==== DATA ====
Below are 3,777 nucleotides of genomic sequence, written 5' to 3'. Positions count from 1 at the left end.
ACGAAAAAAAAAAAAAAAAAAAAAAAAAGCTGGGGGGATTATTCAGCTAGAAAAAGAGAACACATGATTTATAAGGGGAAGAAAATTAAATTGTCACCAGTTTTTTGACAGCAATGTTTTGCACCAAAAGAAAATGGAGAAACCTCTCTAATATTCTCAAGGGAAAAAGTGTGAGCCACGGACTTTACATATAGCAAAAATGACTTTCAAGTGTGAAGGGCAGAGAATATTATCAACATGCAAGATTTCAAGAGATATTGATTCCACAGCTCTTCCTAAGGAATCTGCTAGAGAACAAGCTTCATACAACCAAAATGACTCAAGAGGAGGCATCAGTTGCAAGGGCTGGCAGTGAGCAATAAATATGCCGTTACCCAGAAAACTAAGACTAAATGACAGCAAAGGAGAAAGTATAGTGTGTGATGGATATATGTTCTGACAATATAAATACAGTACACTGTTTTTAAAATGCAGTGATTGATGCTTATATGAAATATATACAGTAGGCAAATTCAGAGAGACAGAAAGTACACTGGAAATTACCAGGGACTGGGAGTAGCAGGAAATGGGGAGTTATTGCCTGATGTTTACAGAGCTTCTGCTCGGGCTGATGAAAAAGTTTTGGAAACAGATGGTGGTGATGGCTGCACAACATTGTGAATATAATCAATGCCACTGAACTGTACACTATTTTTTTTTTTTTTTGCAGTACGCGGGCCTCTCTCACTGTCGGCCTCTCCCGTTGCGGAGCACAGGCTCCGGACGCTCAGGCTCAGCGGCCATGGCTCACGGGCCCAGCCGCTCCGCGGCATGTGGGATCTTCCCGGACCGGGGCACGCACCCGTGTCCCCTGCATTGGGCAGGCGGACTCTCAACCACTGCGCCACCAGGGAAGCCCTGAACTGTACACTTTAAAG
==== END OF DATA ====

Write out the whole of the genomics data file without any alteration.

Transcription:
Below are 3,777 nucleotides of genomic sequence, written 5' to 3'. Positions count from 1 at the left end.
ACGAAAAAAAAAAAAAAAAAAAAAAAAAGCTGGGGGGATTATTCAGCTAGAAAAAGAGAACACATGATTTATAAGGGGAAGAAAATTAAATTGTCACCAGTTTTTTGACAGCAATGTTTTGCACCAAAAGAAAATGGAGAAACCTCTCTAATATTCTCAAGGGAAAAAGTGTGAGCCACGGACTTTACATATAGCAAAAATGACTTTCAAGTGTGAAGGGCAGAGAATATTATCAACATGCAAGATTTCAAGAGATATTGATTCCACAGCTCTTCCTAAGGAATCTGCTAGAGAACAAGCTTCATACAACCAAAATGACTCAAGAGGAGGCATCAGTTGCAAGGGCTGGCAGTGAGCAATAAATATGCCGTTACCCAGAAAACTAAGACTAAATGACAGCAAAGGAGAAAGTATAGTGTGTGATGGATATATGTTCTGACAATATAAATACAGTACACTGTTTTTAAAATGCAGTGATTGATGCTTATATGAAATATATACAGTAGGCAAATTCAGAGAGACAGAAAGTACACTGGAAATTACCAGGGACTGGGAGTAGCAGGAAATGGGGAGTTATTGCCTGATGTTTACAGAGCTTCTGCTCGGGCTGATGAAAAAGTTTTGGAAACAGATGGTGGTGATGGCTGCACAACATTGTGAATATAATCAATGCCACTGAACTGTACACTATTTTTTTTTTTTTTTGCAGTACGCGGGCCTCTCTCACTGTCGGCCTCTCCCGTTGCGGAGCACAGGCTCCGGACGCTCAGGCTCAGCGGCCATGGCTCACGGGCCCAGCCGCTCCGCGGCATGTGGGATCTTCCCGGACCGGGGCACGCACCCGTGTCCCCTGCATTGGGCAGGCGGACTCTCAACCACTGCGCCACCAGGGAAGCCCTGAACTGTACACTTTAAAG